Hair of the Dog

This is pretty incredible.  It's like the last two years didn't even happen.

A national consumer coalition plans to file a series of landmark federal fair housing complaints beginning Dec. 6, challenging a widespread practice by banks and mortgage lenders: requiring borrowers who apply for FHA loans to have FICO credit scores well above the 580 minimum set by the FHA for qualified applicants with 3.5 percent down payments....

Because FHA insures lenders against losses from serious delinquency or foreclosure, there is "no legitimate business justification" for rejecting applicants solely on the basis of FICO scores that are acceptable to FHA, the complaints contend.

Subprime mortgage customers are generally defined as those under a credit score of 620.  I am surprised that anyone in this environment is offering 3.5% down to any buyer  (though here is the government actually advertising the fact).  But giving 3.5% down to subprime borrowers?

Even with the FHA guarantee, banks have learned that the cost of default for them is not zero.  Only someone who has been in a cave for two years could somehow ascribe this action to discrimination rather than an obvious reaction to the ongoing mortgage crisis.  The government is still out acting irresponsibly, and when private institutions (who actually have to live with the cost of their decisions) try to behave like adults, they get hauled into court.

By the way, this sure does seem to bolster the argument that community banking standards and the pressure from the government and community groups to drop lending standards played a large role in the housing crisis.  If we are seeing this kind of pressure even after the housing disaster, what kind of pressure was at work, say, in 2005?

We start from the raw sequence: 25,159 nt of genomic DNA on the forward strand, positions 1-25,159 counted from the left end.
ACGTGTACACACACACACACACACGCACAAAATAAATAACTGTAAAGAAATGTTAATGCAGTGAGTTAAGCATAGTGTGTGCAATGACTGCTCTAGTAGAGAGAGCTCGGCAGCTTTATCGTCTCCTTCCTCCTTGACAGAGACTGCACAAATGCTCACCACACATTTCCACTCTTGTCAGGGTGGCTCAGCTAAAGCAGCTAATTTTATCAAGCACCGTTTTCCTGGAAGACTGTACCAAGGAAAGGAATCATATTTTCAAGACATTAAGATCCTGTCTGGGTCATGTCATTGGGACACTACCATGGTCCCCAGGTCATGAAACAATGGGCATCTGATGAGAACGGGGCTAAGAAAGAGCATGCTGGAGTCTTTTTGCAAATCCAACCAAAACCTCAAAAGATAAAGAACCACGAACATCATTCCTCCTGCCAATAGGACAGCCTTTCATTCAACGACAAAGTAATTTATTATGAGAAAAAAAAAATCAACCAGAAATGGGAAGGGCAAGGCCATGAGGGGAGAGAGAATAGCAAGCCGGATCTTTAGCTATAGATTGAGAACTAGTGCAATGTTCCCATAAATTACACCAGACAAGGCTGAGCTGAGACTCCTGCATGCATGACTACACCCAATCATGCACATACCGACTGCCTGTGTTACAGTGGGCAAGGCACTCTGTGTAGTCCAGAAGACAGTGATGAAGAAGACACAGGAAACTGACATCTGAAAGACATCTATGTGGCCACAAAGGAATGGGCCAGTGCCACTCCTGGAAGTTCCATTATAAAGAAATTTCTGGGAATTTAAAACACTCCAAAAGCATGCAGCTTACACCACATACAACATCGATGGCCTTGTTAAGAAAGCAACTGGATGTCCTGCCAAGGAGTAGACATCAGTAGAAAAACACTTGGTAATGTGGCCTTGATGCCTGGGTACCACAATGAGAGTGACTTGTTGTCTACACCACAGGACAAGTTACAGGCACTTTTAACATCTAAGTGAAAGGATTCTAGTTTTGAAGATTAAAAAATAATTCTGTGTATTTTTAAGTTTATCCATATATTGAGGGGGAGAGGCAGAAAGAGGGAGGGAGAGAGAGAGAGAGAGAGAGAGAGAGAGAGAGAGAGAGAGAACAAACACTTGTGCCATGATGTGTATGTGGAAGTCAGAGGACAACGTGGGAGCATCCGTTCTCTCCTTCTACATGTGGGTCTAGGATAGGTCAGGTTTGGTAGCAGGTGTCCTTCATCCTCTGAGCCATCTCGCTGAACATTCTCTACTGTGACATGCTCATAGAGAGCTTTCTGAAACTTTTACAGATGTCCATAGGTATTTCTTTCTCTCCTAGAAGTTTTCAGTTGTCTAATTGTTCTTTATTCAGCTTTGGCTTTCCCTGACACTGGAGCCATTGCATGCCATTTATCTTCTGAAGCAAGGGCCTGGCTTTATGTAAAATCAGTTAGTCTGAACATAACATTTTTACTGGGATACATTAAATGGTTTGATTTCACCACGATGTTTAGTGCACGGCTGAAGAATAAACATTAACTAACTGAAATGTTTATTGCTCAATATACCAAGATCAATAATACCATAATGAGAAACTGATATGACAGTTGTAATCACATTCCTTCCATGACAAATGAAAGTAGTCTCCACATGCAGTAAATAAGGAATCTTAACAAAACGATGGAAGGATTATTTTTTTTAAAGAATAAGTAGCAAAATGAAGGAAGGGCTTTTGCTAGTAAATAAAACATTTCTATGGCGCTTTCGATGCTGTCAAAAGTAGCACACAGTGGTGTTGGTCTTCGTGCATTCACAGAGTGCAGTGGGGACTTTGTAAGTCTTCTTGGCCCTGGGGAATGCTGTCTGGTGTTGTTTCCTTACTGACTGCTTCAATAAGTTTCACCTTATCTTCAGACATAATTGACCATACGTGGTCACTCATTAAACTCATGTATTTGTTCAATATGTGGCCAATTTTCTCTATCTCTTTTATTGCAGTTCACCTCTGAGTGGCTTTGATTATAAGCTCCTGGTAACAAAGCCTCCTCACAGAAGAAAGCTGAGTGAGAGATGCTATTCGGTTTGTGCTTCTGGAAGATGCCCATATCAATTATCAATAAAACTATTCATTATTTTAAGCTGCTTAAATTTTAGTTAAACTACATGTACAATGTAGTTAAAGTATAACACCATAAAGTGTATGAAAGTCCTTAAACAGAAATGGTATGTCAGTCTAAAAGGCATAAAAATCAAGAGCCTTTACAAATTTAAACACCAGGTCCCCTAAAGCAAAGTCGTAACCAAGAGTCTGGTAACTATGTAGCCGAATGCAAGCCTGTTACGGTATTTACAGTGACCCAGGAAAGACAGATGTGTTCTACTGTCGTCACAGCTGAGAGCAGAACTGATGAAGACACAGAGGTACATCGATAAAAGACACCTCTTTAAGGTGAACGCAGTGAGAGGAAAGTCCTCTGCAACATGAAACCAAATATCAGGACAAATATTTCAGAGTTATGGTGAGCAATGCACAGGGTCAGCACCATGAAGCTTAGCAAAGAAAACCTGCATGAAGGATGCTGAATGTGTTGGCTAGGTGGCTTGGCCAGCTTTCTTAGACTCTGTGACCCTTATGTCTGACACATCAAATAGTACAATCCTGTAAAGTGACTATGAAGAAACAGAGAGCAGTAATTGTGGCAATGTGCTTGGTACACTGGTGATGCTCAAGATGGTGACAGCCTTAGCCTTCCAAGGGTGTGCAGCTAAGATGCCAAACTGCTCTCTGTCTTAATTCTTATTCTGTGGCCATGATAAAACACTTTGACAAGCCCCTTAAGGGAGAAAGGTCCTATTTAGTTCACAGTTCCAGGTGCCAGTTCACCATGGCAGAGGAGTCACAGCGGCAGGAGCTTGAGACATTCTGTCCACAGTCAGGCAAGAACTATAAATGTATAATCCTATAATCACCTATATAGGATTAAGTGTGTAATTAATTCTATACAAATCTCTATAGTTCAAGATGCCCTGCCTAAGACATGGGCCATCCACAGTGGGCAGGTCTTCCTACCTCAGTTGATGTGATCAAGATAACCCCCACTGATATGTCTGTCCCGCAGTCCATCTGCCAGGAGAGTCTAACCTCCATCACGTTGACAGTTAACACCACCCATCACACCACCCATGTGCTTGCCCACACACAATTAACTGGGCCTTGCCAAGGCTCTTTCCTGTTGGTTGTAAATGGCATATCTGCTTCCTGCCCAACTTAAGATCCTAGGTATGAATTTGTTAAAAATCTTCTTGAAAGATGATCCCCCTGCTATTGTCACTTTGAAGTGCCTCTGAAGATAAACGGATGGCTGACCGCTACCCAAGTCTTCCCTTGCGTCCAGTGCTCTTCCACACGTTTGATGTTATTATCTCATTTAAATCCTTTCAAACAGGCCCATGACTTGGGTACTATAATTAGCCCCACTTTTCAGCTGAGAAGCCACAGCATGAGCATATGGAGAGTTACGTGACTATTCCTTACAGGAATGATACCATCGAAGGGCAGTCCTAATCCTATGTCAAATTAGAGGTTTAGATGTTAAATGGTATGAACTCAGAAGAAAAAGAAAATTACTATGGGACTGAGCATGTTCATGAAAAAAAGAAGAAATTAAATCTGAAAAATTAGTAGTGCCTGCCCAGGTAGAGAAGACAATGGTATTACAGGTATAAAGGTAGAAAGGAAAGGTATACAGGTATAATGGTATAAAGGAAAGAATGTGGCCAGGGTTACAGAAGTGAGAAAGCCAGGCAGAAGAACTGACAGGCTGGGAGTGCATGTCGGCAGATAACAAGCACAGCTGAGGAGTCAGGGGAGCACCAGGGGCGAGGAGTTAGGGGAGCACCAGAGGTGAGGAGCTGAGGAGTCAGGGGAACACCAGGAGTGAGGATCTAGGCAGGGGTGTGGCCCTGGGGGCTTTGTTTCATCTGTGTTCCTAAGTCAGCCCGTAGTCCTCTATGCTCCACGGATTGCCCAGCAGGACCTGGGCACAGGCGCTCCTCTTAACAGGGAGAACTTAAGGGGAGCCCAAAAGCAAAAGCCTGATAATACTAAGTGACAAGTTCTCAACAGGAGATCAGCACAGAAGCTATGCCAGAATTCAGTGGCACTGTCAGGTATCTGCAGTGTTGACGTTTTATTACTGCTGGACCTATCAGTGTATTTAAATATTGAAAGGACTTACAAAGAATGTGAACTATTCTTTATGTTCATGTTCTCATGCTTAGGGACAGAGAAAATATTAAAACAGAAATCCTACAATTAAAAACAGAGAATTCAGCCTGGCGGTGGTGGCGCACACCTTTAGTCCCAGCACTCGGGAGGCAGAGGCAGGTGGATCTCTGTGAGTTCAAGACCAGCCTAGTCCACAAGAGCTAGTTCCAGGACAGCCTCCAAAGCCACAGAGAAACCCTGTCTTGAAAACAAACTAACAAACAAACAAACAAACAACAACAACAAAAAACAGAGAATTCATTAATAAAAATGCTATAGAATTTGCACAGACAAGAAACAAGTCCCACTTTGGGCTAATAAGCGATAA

Via Mark Calabria, who has more

Update: Flashback

"In 1995, HUD announced a National Homeownership Strategy built upon the liberalization of underwriting standards nationally. It entered into a partnership with most of the private mortgage industry, announcing that "Lending institutions, secondary market investors, mortgage insurers, and other members of the partnership [including Countrywide] should work collaboratively to reduce homebuyer downpayment requirements."

The upshot? In 1990, one in 200 home purchase loans (all government insured) had a down payment of less than or equal to 3%. By 2006 an estimated 30% of all home buyers put no money down.

"The financial crisis was triggered by a reckless departure from tried and true, common-sense loan underwriting practices," Sheila Bair, chair of the Federal Deposit Insurance Corporation, noted this June. One needs to look no further than HUD's affordable housing policies for the source of this "reckless departure." If the mortgage finance industry hadn't been forced to abandon traditional underwriting standards on behalf of an affordable housing policy, the mortgage meltdown and taxpayer bailouts would not have occurred."


  1. Ignoramus:

    This is just the initial agitation -- an activist group saying that it's going to sue.